The Supreme Court on Monday takes up an appeal from two conservative groups that don’t want to tell state regulators the names of their biggest donors.
Americans for Prosperity, supported by billionaire industrialist Charles Koch and his late brother, David, along with the Thomas More Law Center, a conservative Christian legal organization, are asking the justices to rule that a California disclosure requirement violates their First Amendment rights and exposes top donors to intimidation or attack, making them reluctant to contribute.
The two groups are challenging a law requiring charities to file reports every year, including a copy of an IRS document listing the names and addresses of their top contributors. The state gathers the information to help detect the use of charities to commit financial fraud.
The filings are supposed to be kept confidential, but some of them ended up being posted online —inadvertently, according to the state.
“The specter of harmful publicity chills charitable donors from contributing to private charities in the first place, potentially drying up charities’ most important sources of support and further inhibiting the freedom of association,” Americans for Prosperity told the court in its legal brief.
Two other states, New York and New Jersey, have similar requirements.
The Supreme Court has confronted this issue before. In 1958, it struck down an Alabama law requiring the NAACP to disclose the names of its members in the state. The court said the measure would expose them “to economic reprisal, loss of employment, threat of physical coercion, and other manifestations of public hostility.”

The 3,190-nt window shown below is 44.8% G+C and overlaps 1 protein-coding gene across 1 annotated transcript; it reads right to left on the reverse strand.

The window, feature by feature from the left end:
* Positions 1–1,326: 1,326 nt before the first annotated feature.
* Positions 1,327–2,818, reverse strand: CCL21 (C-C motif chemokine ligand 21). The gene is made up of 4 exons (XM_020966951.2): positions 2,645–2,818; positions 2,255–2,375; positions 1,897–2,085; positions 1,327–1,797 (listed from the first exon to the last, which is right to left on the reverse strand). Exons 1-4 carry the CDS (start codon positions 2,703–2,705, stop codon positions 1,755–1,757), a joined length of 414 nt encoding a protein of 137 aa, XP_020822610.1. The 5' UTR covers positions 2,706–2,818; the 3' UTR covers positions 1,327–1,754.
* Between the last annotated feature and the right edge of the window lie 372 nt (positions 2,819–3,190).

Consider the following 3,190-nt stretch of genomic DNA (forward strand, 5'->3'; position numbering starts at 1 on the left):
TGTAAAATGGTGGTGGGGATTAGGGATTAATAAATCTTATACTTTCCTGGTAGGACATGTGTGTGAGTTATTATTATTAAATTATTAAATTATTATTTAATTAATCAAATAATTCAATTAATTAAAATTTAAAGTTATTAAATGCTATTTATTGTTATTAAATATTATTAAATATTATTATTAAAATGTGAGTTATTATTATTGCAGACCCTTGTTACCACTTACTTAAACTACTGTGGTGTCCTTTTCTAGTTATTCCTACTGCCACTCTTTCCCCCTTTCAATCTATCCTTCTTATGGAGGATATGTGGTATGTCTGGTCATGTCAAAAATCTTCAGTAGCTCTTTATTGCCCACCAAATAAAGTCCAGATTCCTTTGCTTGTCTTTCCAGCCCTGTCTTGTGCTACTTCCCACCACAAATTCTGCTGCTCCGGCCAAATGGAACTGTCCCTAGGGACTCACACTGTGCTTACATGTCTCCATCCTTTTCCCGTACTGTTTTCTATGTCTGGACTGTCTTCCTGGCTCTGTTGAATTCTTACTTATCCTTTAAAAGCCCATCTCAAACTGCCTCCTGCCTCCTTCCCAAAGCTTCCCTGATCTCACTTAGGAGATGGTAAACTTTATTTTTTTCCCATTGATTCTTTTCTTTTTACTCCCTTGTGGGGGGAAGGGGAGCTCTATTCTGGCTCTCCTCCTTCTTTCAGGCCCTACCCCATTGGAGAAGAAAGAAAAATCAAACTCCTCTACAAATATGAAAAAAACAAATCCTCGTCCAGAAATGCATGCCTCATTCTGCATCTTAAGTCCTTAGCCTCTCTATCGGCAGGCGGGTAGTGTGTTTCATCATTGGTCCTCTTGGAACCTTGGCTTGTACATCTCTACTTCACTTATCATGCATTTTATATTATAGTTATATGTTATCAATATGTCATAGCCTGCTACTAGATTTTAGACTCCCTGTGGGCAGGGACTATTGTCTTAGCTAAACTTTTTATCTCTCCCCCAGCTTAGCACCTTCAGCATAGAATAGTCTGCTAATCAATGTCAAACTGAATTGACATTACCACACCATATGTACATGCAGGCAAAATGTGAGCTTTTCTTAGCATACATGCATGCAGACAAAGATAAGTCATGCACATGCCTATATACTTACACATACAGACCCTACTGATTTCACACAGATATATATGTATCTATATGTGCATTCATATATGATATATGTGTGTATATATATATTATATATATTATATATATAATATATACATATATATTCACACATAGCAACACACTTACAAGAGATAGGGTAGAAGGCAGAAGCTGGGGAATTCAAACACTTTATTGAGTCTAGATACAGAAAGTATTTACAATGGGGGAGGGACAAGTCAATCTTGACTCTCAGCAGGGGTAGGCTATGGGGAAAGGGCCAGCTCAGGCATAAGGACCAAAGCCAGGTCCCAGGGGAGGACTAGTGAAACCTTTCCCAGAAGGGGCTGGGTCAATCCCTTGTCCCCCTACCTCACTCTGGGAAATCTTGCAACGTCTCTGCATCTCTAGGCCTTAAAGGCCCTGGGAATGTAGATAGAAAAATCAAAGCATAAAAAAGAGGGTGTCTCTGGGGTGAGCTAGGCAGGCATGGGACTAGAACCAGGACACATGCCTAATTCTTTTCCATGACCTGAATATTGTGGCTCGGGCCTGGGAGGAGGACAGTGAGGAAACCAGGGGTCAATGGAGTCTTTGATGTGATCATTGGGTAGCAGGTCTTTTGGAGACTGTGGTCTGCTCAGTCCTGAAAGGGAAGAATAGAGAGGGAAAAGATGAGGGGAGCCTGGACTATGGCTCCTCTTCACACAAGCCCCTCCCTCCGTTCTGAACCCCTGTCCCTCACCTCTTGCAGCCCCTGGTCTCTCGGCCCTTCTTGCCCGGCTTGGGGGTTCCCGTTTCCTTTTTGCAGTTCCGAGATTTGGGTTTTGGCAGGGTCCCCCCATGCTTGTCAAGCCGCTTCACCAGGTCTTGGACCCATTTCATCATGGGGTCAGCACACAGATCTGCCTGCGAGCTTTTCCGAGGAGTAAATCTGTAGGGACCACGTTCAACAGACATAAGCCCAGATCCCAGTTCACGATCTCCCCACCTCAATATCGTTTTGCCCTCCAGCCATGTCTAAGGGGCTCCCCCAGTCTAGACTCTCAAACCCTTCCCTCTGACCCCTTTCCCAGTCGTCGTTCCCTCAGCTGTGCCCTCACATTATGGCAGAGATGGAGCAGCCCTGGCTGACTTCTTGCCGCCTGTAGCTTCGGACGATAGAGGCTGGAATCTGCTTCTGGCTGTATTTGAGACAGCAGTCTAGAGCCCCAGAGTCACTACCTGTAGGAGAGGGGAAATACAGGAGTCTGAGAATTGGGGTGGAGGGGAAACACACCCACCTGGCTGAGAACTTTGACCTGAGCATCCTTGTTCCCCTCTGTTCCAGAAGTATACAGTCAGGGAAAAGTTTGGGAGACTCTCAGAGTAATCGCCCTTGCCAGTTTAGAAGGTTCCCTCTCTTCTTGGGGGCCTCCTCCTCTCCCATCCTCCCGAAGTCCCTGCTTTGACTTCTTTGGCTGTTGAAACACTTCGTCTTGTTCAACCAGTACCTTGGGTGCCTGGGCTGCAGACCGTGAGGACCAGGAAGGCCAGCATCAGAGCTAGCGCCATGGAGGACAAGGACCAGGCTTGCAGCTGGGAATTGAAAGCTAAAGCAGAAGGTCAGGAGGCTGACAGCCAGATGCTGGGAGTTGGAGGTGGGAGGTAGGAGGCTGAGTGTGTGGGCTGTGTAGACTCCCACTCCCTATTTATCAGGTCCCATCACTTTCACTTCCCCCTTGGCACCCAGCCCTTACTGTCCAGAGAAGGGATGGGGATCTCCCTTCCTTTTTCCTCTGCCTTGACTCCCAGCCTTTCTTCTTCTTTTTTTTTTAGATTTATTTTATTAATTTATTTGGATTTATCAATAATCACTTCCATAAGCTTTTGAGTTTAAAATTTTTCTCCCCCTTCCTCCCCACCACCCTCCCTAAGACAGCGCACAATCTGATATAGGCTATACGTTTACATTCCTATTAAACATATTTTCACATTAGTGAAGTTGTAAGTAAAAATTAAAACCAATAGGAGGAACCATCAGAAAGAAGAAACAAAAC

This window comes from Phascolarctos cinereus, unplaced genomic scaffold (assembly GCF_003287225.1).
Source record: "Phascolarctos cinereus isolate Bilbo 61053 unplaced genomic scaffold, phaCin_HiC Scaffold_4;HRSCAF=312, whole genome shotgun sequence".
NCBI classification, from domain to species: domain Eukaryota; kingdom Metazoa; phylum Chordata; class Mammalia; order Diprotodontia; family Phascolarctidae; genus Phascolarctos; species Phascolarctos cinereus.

Those concerns outweighed the state’s interest in enforcing its corporate designation laws, the ruling said.
In the current case, California said the reporting requirement is an important tool in detecting fraud. And it said the claims of a chilling effect on donors largely amount to speculation, noting that many charities in the state “engage in activities that arouse little public debate or passion.”
The two conservative groups have attracted a wide range of supporters for their position. The Chamber of Commerce and the National Taxpayers Union Foundation are among those filing friend-of-court briefs on their side. But so are the American Civil Liberties Union, the Electronic Frontier Foundation and the Committee on American-Islamic Relations.
Advocates of controls on the money spent in political campaigns urged the court not to use this case to tamper with the separate federal disclosure requirements for campaign contributors. In the past, the court has said any concern about exposing political contributors is outweighed by the government’s interest in enforcing campaign finance laws.
Three Democrats urged the court’s newest member, Amy Coney Barrett, to take herself out of making any decisions about the case, given that the Americans for Prosperity Foundation funded a public campaign in support of her nomination.
“Statute, constitutional case law, and common sense would seem to require your recusal,” said a letter signed by Sens. Richard Blumenthal of Connecticut and Sheldon Whitehouse of Rhode Island and Rep. Hank Johnson of Georgia.
The groups involved in the cases have not formally asked her to recuse. The court will decide the case by late June.
This content was originally published here.